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This is the saddest, and certainly the most shocking, of all the recent opera deaths.

http://www.nytimes.com/2007/07/18/arts/mus...-hadley.html?hp and the NYT obit here mentions Beverly Sills's importance in his career. I am sure everybody has been watching this story. I had just watched that wonderful 1998 Salzburg 'Rise and Fall of the City of Mahagonny', with Hadley as Jimmy Mahoney, and Catherine Malfitano and Gwyneth Jones, Dennis Russell Davies conducting, on July 4th, and again on July 11th, the day he shot himself. Pure coincidence, but it seems worse when you experience it like that. I wasn't going to the opera that much during his great years, but I also remember very well McCartney's Liverpool Oratorio with Hadley and TeKanawa.

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Oh, this is awful news. I had read of his personal problems and was hoping he would be able to work things out. Yes, it’s sad when an elderly artist dies, but at least we can celebrate them for their accomplishments in the awareness that they fulfilled their talents; this is simply horrible.

Mr. Hadley made a strong impression, singing “sweetly with a healthy, hearty light tenor voice,” the critic Tim Page wrote....

That’s right. I love his Candide, and he was an appealing Gaylord Ravenel on the McGlinn recording of “Show Boat,” too.

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A very peculiar weapon to choose for a suicide; air rifles don't have great penetrative power. There was something else going on here.

Since you bring this up, from wiki there is this: 'Typically, a bullet is propelled by the contained deflagration of an explosive compound (originally black powder, later cordite, and now nitrocellulose), although other means such as compressed air are used in air rifles, which are popular for vermin control, hunting small game, and casual shooting ("plinking").' Hard to say, but it could be that that is why he lived for 8 days, although if used for small game, I don't know if it just knocks them out, damaging them but not penetrating, whether they die from the blow or later.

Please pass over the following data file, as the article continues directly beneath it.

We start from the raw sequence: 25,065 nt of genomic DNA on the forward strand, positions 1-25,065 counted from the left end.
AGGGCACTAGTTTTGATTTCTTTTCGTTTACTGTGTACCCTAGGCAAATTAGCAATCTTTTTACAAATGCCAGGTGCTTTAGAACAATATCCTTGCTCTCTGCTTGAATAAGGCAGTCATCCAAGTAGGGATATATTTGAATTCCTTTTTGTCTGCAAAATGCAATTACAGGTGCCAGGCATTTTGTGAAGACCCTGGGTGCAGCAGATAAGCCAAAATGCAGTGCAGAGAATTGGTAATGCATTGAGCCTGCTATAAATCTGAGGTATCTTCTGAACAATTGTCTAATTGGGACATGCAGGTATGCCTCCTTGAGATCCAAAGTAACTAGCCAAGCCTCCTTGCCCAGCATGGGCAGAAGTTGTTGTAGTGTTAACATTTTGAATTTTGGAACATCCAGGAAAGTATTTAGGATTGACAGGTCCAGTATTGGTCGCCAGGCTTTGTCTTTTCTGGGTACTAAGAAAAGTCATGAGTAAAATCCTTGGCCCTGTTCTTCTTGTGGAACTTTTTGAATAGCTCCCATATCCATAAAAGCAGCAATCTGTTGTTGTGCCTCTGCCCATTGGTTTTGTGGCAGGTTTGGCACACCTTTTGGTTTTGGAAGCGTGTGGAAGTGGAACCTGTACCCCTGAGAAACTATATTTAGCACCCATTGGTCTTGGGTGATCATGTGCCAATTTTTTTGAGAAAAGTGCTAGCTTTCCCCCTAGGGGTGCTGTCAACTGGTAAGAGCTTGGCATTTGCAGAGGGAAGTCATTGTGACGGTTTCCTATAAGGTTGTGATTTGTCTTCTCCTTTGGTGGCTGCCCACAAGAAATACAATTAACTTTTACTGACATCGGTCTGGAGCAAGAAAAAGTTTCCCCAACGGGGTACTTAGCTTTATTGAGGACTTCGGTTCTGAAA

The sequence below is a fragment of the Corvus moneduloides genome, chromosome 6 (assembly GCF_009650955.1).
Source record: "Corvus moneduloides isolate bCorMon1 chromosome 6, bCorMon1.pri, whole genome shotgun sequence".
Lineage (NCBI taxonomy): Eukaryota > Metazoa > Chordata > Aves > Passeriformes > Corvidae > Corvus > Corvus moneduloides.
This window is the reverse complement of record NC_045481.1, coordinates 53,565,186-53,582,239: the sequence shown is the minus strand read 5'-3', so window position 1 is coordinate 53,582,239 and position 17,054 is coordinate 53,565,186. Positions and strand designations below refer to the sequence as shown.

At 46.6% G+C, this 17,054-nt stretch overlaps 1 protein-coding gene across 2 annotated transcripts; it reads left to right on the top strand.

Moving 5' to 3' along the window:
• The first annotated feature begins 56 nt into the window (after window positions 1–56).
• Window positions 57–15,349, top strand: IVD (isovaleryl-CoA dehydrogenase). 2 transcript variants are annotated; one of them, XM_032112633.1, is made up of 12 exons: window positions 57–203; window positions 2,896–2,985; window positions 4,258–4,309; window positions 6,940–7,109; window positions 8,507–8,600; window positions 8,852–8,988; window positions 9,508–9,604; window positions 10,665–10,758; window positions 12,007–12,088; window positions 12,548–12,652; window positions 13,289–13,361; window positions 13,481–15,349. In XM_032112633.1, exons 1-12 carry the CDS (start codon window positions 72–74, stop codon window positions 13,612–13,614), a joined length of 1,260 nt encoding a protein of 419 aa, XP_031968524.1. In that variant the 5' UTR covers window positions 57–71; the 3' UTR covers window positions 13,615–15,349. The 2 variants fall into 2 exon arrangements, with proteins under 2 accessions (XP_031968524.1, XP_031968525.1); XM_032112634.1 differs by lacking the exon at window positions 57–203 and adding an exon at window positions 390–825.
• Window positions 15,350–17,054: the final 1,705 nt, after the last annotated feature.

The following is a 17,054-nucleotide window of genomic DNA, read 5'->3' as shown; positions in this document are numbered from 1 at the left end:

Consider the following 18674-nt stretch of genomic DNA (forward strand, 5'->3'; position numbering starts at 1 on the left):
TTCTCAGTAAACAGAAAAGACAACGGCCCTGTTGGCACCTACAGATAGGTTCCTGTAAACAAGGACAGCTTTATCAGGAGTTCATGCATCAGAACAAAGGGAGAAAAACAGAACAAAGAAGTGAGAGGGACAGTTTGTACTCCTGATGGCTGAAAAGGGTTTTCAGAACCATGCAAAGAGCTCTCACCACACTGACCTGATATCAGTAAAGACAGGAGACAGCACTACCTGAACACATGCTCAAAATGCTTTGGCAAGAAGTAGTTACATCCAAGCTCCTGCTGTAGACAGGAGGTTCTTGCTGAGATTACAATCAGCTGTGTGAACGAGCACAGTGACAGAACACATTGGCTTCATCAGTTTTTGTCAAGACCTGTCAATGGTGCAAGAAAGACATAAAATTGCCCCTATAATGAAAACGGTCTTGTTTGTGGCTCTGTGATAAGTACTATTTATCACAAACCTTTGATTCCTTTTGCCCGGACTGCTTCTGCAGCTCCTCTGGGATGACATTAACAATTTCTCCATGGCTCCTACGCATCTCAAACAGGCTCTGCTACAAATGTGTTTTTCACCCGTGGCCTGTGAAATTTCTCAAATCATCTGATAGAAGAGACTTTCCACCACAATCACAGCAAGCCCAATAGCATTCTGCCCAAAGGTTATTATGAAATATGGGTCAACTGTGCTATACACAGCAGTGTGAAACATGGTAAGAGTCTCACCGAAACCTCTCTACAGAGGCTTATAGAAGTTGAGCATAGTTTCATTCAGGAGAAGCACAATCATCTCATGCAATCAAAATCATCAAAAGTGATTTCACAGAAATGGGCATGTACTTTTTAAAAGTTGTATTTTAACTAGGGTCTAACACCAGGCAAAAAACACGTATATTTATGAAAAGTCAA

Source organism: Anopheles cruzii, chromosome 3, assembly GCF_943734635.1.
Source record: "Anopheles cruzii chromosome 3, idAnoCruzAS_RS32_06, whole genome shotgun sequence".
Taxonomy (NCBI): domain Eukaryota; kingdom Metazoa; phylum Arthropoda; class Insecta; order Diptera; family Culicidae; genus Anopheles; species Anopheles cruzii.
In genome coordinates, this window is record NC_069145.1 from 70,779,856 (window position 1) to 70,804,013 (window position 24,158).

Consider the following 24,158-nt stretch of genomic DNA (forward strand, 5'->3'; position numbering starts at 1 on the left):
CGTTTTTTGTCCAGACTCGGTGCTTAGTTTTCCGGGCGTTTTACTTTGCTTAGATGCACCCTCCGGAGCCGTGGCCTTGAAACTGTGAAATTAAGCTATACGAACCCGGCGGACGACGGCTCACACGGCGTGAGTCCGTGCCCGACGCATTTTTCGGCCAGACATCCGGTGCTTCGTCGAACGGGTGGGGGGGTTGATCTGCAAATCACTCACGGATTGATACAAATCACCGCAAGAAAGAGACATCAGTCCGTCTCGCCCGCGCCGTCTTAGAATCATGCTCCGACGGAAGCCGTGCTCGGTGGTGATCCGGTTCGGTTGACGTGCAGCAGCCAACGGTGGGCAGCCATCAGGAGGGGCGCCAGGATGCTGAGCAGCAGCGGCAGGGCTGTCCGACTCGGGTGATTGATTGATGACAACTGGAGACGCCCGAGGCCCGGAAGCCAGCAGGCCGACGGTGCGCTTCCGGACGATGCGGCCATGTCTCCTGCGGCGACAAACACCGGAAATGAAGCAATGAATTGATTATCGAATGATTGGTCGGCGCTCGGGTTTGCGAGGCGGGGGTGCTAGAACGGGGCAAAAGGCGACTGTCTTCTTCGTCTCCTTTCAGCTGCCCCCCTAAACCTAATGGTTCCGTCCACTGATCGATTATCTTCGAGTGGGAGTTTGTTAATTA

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That's what I'm wondering. Did he actually intend to succeed at suicide by air rifle, or was it to be a demonstration that went horribly right? Or was someone else involved? I can think of several ways of delivering an air-propelled projectile to the inside of the skull and some of them really take some fancy gymnastics.

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I, too, was mortified when I heard of his attempt last Friday on the radio. It is just heart-breaking how someone who has accomplished so much and acheived such high acclaim could even think about killing one's self. Someone wasn't looking out for him right then in this despondent time in his life, I suppose. It is terribly sad that anyone thinks on the lines of suicide. RIP, Mr. Hadley.

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The Telegraph runs an obituary.


The son of a farmer, Jerry Hadley was born at Princeton, Illinois, on June 16 1952 and learned to project his voice when trying to hear himself over the sound of his father's tractor. He studied at Bradley University, Peoria, then at the University of Illinois, where he sang Tamino and Tom Rakewell in student productions.

After taking singing lessons with Thomas LoMonaco in New York, in 1976 he sang Ferrando in Cosi fan Tutte at the Lake George Opera Festival. Two years later he made his professional debut at Sarasota, Florida, as Lionel in Flotow's Martha.

The obituary mentions his accident-ridden debut at City Opera. I remember years ago Hadley telling the story, most amusingly, in Opera News.

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